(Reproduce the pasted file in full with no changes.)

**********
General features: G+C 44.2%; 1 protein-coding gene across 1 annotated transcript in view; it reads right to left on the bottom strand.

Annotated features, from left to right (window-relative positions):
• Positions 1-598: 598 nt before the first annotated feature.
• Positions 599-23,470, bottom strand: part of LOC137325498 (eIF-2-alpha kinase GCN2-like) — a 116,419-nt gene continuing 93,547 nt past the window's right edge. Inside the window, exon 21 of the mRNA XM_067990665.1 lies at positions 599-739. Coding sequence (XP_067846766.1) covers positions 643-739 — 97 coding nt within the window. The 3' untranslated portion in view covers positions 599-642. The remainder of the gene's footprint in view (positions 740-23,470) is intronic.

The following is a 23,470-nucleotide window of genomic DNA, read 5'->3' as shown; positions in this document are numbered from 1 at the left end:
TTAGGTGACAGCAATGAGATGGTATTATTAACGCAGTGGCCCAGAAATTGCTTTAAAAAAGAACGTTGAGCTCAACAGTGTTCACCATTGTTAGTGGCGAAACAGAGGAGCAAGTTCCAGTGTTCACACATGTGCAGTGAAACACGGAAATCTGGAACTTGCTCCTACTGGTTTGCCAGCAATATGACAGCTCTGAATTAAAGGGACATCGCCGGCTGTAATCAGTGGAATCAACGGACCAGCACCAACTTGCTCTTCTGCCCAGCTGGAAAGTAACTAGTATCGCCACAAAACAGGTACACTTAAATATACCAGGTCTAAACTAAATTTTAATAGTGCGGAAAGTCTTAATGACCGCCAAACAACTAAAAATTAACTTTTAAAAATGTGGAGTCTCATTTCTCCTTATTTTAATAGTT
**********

General features: G+C 44.2%; 1 protein-coding gene across 1 annotated transcript in view; it reads right to left on the bottom strand.

Annotated features, from left to right (window-relative positions):
• Positions 1-598: 598 nt before the first annotated feature.
• Positions 599-23,470, bottom strand: part of LOC137325498 (eIF-2-alpha kinase GCN2-like) — a 116,419-nt gene continuing 93,547 nt past the window's right edge. Inside the window, exon 21 of the mRNA XM_067990665.1 lies at positions 599-739. Coding sequence (XP_067846766.1) covers positions 643-739 — 97 coding nt within the window. The 3' untranslated portion in view covers positions 599-642. The remainder of the gene's footprint in view (positions 740-23,470) is intronic.

The following is a 23,470-nucleotide window of genomic DNA, read 5'->3' as shown; positions in this document are numbered from 1 at the left end:
TTAGGTGACAGCAATGAGATGGTATTATTAACGCAGTGGCCCAGAAATTGCTTTAAAAAAGAACGTTGAGCTCAACAGTGTTCACCATTGTTAGTGGCGAAACAGAGGAGCAAGTTCCAGTGTTCACACATGTGCAGTGAAACACGGAAATCTGGAACTTGCTCCTACTGGTTTGCCAGCAATATGACAGCTCTGAATTAAAGGGACATCGCCGGCTGTAATCAGTGGAATCAACGGACCAGCACCAACTTGCTCTTCTGCCCAGCTGGAAAGTAACTAGTATCGCCACAAAACAGGTACACTTAAATATACCAGGTCTAAACTAAATTTTAATAGTGCGGAAAGTCTTAATGACCGCCAAACAACTAAAAATTAACTTTTAAAAATGTGGAGTCTCATTTCTCCTTATTTTAATAGTT